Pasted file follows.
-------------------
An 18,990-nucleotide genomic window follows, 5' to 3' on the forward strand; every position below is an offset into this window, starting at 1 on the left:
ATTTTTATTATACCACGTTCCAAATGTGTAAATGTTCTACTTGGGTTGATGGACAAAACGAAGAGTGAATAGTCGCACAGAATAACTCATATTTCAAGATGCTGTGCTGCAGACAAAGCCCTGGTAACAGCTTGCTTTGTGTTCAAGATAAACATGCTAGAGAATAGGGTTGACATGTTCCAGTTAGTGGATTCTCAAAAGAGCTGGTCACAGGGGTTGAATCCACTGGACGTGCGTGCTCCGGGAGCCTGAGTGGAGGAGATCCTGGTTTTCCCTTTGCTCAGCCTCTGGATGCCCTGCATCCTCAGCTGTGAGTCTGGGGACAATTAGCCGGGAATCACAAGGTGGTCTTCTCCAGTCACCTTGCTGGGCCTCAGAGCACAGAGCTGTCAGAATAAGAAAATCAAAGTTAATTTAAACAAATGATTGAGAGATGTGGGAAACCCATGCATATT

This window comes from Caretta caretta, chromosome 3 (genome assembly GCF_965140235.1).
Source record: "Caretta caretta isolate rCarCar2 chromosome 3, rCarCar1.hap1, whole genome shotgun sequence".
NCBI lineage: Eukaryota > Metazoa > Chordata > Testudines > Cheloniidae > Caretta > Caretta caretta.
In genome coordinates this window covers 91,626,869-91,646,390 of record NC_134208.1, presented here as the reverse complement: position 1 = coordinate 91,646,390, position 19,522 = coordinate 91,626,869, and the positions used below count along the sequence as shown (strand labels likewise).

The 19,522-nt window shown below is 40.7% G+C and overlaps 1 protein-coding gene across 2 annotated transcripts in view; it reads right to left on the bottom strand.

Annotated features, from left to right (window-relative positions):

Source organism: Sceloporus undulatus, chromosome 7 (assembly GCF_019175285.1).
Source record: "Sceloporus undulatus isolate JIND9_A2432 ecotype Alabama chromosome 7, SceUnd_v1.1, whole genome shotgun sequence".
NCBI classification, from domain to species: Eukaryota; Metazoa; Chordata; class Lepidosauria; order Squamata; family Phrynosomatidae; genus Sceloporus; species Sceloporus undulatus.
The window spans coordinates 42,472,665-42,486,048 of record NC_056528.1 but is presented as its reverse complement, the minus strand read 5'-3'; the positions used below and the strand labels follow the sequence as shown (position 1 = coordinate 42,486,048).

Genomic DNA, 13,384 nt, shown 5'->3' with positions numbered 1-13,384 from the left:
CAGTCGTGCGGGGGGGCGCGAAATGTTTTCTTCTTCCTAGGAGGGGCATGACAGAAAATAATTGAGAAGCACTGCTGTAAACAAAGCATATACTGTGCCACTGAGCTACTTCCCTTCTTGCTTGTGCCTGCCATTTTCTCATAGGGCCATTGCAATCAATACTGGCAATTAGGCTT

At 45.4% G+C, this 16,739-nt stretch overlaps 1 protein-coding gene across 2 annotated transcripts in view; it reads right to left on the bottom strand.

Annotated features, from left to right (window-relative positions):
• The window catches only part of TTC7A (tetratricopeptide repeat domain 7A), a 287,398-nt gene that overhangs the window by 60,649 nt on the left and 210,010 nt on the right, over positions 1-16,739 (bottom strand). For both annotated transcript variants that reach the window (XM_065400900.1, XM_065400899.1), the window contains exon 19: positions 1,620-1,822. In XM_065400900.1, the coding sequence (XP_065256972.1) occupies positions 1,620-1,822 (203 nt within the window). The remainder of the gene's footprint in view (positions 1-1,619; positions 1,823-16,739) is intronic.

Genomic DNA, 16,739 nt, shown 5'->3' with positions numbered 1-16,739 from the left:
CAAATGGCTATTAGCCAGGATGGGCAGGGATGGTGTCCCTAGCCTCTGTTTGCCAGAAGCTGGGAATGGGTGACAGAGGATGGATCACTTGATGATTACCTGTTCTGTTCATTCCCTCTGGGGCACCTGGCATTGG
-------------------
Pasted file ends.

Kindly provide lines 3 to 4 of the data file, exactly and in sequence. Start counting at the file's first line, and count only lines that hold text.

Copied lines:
This window comes from Caretta caretta, chromosome 3 (genome assembly GCF_965140235.1).
Source record: "Caretta caretta isolate rCarCar2 chromosome 3, rCarCar1.hap1, whole genome shotgun sequence".